27 October 2012, Chennai: High levels of toxic heavy metal laden dust were found in an air sample taken at Kodungiyur MLA Mr. A. Soundararajan’s house in February 2012. Two air samples taken from two homes including the MLA’s in the vicinity of the dumpyard revealed high levels of respirable dust, manganese and lead. The Respirable Particulate Matter (PM2.5) in the sample taken from MLA’s house was two times in excess of CPCB’s National Ambient Air Quality Standards. Respirable dust levels in the sample collected from another home in March 2012, during a dumpyard fire, closer to the dumpyard was three times above CPCB standards. Both samples were also tainted with nerve-damaging lead and manganese, and detectable levels of carcinogenic nickel. Lead in the sample from the MLA’s house was above safe levels for long-term exposure set by the US Environmental Protection Agency.
“The measured levels of PM-2.5 would constitute an air pollution emergency if they were in the United States,” said Dr. Mark Chernaik, staff scientist at ELAW US, an expert who analysed the results of the air samples. Dr. Chernaik warned that the levels found in Kodungaiyur would prompt the US Environmental Protection Agency to “declare a very unhealthy air alert and advice that people with respiratory or heart disease, the elderly and children should avoid any outdoor activity; everyone else should avoid prolonged exertion.”
The areas in the vicinity of the Kodungaiyur dumpyard have a high concentration of working class people, and many small businesses dependent on strenuous manual labour. The high concentration of toiling workers, large resident population and the large number of schools means a higher than normal number of people considered most vulnerable to dust pollution.
According to the U.S. EPA, “Particles less than 2.5 micrometers in diameter (PM 2.5) are referred to as “fine” particles and are believed to pose the largest health risks. Because of their small size (less than one-seventh the average width of a human hair), fine particles can lodge deeply into the lungs. Health studies have shown a significant association between exposure to fine particles and premature mortality. Other important effects include aggravation of respiratory and cardiovascular disease, lung disease, decreased lung function, asthma attacks, and certain cardiovascular problems such as heart attacks and cardiac arrhythmia. Individuals particularly sensitive to fine particle exposure include older adults, people with heart and lung disease, and children.” 1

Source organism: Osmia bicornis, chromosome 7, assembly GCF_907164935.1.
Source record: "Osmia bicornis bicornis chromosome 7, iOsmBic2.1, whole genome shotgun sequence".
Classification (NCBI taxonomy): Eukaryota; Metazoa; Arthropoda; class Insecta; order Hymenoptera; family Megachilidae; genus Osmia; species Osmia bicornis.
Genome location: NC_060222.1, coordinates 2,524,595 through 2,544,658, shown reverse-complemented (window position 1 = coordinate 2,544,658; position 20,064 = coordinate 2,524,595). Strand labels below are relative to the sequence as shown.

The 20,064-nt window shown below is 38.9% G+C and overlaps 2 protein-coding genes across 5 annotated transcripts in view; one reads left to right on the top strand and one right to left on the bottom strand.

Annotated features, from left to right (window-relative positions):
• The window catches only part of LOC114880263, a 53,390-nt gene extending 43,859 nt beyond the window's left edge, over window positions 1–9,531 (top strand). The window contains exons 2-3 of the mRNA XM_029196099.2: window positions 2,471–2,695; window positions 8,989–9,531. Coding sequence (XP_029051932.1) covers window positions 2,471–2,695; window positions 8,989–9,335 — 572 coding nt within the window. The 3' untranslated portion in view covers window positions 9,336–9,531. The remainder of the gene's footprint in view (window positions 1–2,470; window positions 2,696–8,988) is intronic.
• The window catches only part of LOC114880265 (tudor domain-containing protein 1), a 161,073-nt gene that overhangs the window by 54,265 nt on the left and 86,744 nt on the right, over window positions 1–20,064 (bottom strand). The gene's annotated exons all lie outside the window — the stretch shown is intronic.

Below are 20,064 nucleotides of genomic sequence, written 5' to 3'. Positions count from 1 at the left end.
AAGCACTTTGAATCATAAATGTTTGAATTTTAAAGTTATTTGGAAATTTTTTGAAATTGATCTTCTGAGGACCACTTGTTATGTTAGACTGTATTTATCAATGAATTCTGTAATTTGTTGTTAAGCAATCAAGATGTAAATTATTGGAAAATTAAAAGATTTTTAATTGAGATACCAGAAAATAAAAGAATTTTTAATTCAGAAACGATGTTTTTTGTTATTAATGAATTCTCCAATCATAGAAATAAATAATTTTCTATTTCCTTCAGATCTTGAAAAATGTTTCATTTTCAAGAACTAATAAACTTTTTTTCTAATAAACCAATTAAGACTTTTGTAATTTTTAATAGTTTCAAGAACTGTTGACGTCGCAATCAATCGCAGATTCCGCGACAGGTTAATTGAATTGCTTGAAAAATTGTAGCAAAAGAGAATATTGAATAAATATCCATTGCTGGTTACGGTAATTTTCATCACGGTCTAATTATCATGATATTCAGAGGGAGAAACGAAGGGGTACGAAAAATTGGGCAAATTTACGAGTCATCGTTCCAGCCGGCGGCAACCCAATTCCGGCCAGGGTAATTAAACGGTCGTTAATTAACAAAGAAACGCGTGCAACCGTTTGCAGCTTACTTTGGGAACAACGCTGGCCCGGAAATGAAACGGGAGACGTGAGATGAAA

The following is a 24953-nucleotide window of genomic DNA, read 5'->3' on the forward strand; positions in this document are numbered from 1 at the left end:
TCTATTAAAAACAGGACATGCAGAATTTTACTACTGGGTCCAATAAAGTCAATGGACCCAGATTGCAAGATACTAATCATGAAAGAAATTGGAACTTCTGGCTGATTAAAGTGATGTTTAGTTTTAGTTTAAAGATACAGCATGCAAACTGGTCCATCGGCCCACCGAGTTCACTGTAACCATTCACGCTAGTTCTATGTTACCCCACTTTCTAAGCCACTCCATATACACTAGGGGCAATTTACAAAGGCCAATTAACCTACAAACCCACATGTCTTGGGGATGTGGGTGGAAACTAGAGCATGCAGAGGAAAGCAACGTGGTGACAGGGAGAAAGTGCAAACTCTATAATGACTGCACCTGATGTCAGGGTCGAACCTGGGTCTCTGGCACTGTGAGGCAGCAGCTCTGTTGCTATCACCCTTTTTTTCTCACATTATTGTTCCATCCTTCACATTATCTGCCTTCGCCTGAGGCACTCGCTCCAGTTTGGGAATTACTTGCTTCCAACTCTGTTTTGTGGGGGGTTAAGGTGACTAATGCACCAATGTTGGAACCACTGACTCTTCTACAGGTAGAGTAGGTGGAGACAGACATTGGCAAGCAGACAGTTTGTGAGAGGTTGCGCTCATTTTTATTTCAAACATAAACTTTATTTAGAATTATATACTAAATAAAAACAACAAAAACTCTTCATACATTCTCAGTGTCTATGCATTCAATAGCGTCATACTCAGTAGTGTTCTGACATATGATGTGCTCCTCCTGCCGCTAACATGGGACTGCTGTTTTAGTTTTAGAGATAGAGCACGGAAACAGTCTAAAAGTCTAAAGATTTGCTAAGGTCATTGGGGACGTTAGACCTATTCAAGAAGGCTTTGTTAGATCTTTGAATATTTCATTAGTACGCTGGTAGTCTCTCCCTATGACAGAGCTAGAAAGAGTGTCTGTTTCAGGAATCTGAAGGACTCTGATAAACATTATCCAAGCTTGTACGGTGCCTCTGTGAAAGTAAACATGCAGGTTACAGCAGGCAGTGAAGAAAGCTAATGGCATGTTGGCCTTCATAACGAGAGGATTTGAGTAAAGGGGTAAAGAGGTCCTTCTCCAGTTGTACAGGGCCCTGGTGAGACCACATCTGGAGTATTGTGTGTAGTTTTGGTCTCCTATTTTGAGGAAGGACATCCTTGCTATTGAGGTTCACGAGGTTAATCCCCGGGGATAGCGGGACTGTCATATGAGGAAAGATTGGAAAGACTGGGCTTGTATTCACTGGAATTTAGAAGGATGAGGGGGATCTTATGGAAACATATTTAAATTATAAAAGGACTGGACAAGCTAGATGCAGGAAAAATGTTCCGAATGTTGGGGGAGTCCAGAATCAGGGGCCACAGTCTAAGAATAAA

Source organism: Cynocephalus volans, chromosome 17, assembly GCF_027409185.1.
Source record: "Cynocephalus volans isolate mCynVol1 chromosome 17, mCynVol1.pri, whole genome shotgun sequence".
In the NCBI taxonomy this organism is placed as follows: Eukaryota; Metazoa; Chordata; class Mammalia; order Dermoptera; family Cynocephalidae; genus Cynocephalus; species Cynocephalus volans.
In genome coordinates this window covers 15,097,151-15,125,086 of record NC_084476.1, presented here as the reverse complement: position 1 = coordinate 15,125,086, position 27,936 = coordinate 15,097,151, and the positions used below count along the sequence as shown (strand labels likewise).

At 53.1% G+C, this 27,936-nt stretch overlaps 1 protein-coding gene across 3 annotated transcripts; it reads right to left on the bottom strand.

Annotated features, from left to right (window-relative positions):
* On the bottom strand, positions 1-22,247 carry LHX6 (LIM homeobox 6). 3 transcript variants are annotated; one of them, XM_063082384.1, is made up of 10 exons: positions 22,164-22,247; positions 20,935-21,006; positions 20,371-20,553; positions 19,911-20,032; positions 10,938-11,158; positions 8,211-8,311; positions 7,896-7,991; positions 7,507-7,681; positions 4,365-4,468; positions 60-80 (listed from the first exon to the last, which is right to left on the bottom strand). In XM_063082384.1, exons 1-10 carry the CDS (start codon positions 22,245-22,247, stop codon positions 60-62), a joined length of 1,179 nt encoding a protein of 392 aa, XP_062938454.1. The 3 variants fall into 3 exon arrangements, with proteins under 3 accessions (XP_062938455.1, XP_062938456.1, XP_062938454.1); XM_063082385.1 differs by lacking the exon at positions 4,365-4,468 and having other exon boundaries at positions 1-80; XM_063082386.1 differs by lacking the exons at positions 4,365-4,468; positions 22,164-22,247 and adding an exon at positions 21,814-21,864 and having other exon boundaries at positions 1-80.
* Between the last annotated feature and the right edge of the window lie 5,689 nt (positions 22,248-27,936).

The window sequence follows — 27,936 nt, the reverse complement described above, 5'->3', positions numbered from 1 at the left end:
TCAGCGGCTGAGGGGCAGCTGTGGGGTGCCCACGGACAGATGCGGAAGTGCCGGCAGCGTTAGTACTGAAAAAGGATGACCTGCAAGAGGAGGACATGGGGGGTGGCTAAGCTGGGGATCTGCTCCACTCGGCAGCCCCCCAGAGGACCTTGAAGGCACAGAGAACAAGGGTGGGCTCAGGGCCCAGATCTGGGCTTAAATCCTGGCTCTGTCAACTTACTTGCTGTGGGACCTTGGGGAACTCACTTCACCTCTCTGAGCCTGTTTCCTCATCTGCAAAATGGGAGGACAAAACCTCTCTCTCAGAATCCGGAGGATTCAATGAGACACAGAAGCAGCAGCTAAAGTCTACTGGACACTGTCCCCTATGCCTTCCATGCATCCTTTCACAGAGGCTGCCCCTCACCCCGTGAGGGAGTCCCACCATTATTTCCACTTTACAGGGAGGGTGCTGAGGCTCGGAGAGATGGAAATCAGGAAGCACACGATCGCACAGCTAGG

The three heavy metals, lead, manganese and nickel found in the air sample are highly toxic. Lead and manganese cause neurological damage and nickel is known to cause cancer. According to US Environmental Protection Agency, “Children are particularly vulnerable to the effects of lead. Exposures to low levels of lead early in life have been linked to effects on IQ, learning, memory, and behavior. There is no known safe level of lead in the body.” 2
Two 24-hr air samples, using a low volume air-sampler, were taken from the residential locality near Kodungaiyur waste dump in the months of February and March 2012. The first sample was taken on the terrace of the MLA’s house in February and second sample was taken on the terrace of Mr. Ganesan during a major landfill fire in March this year.
The dust sampling exercise was conducted by Chennai based environmental organisation Community Environmental Monitoring upon invitation from the MLA and the local residents of Kodungaiyur.